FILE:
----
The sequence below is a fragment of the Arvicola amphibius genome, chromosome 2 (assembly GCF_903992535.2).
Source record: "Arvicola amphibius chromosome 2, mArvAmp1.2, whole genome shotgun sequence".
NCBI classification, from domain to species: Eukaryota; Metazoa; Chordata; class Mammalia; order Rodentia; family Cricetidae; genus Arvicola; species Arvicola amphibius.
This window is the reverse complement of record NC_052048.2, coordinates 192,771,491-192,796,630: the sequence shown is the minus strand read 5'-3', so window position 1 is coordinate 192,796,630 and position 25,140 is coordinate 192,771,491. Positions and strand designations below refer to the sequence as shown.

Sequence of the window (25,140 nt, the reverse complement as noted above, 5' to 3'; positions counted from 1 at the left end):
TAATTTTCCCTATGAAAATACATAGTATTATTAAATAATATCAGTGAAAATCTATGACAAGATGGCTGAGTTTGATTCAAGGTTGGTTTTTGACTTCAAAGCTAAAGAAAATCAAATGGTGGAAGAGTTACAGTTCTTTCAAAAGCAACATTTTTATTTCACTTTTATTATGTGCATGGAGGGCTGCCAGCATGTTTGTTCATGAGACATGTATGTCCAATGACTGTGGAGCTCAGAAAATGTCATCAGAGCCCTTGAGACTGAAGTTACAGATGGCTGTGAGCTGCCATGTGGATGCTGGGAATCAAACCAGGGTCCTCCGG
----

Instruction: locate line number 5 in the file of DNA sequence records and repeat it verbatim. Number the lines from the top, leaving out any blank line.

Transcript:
Sequence of the window (25,140 nt, the reverse complement as noted above, 5' to 3'; positions counted from 1 at the left end):